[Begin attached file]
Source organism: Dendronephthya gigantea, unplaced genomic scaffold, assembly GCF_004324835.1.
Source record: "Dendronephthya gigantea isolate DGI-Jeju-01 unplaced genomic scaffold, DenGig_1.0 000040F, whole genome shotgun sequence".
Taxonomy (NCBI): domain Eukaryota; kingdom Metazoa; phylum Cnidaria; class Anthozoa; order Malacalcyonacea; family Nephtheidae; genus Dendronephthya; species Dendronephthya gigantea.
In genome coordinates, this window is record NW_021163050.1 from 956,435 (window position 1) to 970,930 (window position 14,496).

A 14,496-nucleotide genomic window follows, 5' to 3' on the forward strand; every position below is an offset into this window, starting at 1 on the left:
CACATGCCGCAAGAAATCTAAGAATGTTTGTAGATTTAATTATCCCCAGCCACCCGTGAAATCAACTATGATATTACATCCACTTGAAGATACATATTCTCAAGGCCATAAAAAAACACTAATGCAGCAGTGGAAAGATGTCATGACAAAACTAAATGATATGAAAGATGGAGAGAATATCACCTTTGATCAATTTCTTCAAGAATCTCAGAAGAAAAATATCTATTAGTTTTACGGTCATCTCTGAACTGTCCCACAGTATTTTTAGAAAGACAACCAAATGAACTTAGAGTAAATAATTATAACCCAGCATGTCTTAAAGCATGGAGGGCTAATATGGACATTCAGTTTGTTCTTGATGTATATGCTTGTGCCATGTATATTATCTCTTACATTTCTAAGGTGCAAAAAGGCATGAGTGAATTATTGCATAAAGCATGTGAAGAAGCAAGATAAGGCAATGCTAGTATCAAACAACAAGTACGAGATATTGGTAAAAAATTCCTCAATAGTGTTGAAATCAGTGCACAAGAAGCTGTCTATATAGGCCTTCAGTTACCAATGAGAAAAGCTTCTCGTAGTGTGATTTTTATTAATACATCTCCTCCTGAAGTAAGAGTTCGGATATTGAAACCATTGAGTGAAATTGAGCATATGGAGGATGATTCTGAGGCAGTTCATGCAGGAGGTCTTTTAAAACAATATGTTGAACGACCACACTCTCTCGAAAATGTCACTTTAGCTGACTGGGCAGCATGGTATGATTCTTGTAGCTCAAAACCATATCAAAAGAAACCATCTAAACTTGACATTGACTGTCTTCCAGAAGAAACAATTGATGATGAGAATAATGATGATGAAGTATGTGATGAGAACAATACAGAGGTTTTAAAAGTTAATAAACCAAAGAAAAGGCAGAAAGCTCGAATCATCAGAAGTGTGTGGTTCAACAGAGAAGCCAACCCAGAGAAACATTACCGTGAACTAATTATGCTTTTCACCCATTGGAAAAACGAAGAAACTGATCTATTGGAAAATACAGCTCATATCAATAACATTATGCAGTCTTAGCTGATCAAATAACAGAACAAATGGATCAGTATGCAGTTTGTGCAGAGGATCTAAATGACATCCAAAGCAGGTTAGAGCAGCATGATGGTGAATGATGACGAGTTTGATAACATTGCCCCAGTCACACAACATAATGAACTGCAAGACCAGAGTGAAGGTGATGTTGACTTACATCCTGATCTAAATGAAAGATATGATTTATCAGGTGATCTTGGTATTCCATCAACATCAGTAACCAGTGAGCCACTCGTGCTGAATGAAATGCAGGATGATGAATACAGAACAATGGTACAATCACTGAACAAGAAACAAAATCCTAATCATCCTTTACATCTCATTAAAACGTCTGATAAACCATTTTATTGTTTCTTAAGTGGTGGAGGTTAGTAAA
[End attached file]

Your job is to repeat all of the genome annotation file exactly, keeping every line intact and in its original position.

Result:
Source organism: Dendronephthya gigantea, unplaced genomic scaffold, assembly GCF_004324835.1.
Source record: "Dendronephthya gigantea isolate DGI-Jeju-01 unplaced genomic scaffold, DenGig_1.0 000040F, whole genome shotgun sequence".
Taxonomy (NCBI): domain Eukaryota; kingdom Metazoa; phylum Cnidaria; class Anthozoa; order Malacalcyonacea; family Nephtheidae; genus Dendronephthya; species Dendronephthya gigantea.
In genome coordinates, this window is record NW_021163050.1 from 956,435 (window position 1) to 970,930 (window position 14,496).

A 14,496-nucleotide genomic window follows, 5' to 3' on the forward strand; every position below is an offset into this window, starting at 1 on the left:
CACATGCCGCAAGAAATCTAAGAATGTTTGTAGATTTAATTATCCCCAGCCACCCGTGAAATCAACTATGATATTACATCCACTTGAAGATACATATTCTCAAGGCCATAAAAAAACACTAATGCAGCAGTGGAAAGATGTCATGACAAAACTAAATGATATGAAAGATGGAGAGAATATCACCTTTGATCAATTTCTTCAAGAATCTCAGAAGAAAAATATCTATTAGTTTTACGGTCATCTCTGAACTGTCCCACAGTATTTTTAGAAAGACAACCAAATGAACTTAGAGTAAATAATTATAACCCAGCATGTCTTAAAGCATGGAGGGCTAATATGGACATTCAGTTTGTTCTTGATGTATATGCTTGTGCCATGTATATTATCTCTTACATTTCTAAGGTGCAAAAAGGCATGAGTGAATTATTGCATAAAGCATGTGAAGAAGCAAGATAAGGCAATGCTAGTATCAAACAACAAGTACGAGATATTGGTAAAAAATTCCTCAATAGTGTTGAAATCAGTGCACAAGAAGCTGTCTATATAGGCCTTCAGTTACCAATGAGAAAAGCTTCTCGTAGTGTGATTTTTATTAATACATCTCCTCCTGAAGTAAGAGTTCGGATATTGAAACCATTGAGTGAAATTGAGCATATGGAGGATGATTCTGAGGCAGTTCATGCAGGAGGTCTTTTAAAACAATATGTTGAACGACCACACTCTCTCGAAAATGTCACTTTAGCTGACTGGGCAGCATGGTATGATTCTTGTAGCTCAAAACCATATCAAAAGAAACCATCTAAACTTGACATTGACTGTCTTCCAGAAGAAACAATTGATGATGAGAATAATGATGATGAAGTATGTGATGAGAACAATACAGAGGTTTTAAAAGTTAATAAACCAAAGAAAAGGCAGAAAGCTCGAATCATCAGAAGTGTGTGGTTCAACAGAGAAGCCAACCCAGAGAAACATTACCGTGAACTAATTATGCTTTTCACCCATTGGAAAAACGAAGAAACTGATCTATTGGAAAATACAGCTCATATCAATAACATTATGCAGTCTTAGCTGATCAAATAACAGAACAAATGGATCAGTATGCAGTTTGTGCAGAGGATCTAAATGACATCCAAAGCAGGTTAGAGCAGCATGATGGTGAATGATGACGAGTTTGATAACATTGCCCCAGTCACACAACATAATGAACTGCAAGACCAGAGTGAAGGTGATGTTGACTTACATCCTGATCTAAATGAAAGATATGATTTATCAGGTGATCTTGGTATTCCATCAACATCAGTAACCAGTGAGCCACTCGTGCTGAATGAAATGCAGGATGATGAATACAGAACAATGGTACAATCACTGAACAAGAAACAAAATCCTAATCATCCTTTACATCTCATTAAAACGTCTGATAAACCATTTTATTGTTTCTTAAGTGGTGGAGGTTAGTAAA